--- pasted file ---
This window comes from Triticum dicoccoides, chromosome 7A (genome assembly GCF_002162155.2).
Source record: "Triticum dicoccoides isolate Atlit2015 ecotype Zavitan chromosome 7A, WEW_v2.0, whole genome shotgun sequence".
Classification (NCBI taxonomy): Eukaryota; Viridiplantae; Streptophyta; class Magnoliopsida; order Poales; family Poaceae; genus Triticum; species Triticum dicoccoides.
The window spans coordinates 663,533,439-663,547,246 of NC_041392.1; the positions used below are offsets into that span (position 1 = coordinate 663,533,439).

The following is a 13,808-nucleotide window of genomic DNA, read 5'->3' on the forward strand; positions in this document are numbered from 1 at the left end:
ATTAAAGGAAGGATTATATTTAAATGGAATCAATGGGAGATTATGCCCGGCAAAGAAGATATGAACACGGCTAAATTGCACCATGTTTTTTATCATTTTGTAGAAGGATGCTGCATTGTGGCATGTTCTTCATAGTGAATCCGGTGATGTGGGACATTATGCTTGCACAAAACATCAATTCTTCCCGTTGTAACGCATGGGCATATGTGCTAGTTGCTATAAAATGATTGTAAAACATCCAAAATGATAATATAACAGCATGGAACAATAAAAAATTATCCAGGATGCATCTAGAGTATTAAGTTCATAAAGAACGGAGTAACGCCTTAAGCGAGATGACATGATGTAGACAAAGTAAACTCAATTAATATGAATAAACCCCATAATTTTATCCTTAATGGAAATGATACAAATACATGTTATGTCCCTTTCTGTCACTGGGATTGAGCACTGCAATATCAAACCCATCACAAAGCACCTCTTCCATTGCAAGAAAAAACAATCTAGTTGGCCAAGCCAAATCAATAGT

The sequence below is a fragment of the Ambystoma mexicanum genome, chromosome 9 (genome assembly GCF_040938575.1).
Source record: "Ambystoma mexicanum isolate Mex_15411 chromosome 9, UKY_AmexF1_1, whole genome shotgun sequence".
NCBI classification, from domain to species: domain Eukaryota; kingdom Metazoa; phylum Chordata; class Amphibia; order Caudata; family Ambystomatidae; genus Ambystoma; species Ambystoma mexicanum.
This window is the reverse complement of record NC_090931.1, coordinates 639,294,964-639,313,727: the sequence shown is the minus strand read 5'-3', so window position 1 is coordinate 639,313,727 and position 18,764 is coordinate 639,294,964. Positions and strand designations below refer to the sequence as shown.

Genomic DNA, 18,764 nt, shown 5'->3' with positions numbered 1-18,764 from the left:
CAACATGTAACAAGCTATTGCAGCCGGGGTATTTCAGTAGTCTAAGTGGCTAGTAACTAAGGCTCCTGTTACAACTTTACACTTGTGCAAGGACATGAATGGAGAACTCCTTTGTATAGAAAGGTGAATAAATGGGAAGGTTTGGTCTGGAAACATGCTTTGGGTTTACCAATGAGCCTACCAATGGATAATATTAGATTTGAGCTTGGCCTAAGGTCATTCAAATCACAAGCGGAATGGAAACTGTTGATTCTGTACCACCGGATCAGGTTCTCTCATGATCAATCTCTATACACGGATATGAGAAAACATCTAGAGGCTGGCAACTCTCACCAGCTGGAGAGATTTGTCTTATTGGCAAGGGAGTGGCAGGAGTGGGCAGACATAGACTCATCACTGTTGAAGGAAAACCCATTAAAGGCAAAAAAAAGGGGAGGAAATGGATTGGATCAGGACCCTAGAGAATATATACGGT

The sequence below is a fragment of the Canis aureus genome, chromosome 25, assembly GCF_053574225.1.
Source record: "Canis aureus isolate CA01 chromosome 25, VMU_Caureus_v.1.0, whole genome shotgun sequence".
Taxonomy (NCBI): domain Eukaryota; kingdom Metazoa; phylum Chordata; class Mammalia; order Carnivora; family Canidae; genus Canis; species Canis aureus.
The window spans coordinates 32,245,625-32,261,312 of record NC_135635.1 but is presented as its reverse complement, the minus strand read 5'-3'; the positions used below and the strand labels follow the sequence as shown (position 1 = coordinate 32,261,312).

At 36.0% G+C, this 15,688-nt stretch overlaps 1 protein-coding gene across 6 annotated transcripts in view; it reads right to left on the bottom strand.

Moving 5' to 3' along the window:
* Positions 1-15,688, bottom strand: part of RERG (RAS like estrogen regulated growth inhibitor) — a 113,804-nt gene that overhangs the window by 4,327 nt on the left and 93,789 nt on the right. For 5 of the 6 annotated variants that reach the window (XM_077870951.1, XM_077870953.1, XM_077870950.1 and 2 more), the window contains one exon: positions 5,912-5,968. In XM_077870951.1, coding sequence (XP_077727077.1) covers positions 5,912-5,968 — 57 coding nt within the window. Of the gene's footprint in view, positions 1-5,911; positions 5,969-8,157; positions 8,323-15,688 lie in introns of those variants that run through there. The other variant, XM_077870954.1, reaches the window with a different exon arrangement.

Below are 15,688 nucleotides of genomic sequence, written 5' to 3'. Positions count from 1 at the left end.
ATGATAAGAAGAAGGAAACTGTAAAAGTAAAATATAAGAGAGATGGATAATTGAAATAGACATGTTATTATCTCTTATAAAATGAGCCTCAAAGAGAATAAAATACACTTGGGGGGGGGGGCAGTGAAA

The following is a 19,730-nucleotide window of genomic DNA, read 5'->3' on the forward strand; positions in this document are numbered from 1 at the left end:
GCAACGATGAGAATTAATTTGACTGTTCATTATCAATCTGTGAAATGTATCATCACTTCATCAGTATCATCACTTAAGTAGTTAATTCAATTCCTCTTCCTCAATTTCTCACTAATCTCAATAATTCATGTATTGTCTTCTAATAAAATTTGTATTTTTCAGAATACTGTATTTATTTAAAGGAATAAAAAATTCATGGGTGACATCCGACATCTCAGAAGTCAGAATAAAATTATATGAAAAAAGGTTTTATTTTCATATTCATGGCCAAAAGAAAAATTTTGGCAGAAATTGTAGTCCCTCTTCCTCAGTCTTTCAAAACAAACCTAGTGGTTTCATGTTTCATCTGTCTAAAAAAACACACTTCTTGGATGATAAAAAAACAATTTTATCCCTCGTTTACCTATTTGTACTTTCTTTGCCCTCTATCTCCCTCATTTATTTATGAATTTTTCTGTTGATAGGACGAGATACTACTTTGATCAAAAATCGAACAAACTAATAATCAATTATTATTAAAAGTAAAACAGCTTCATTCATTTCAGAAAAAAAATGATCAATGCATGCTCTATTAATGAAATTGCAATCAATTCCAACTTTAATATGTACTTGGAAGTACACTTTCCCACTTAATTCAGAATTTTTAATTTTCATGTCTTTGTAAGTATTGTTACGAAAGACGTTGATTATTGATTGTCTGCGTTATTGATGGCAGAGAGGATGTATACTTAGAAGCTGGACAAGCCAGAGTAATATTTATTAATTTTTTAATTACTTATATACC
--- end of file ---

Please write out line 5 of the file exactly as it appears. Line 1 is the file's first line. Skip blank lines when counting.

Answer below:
The following is a 13,808-nucleotide window of genomic DNA, read 5'->3' on the forward strand; positions in this document are numbered from 1 at the left end: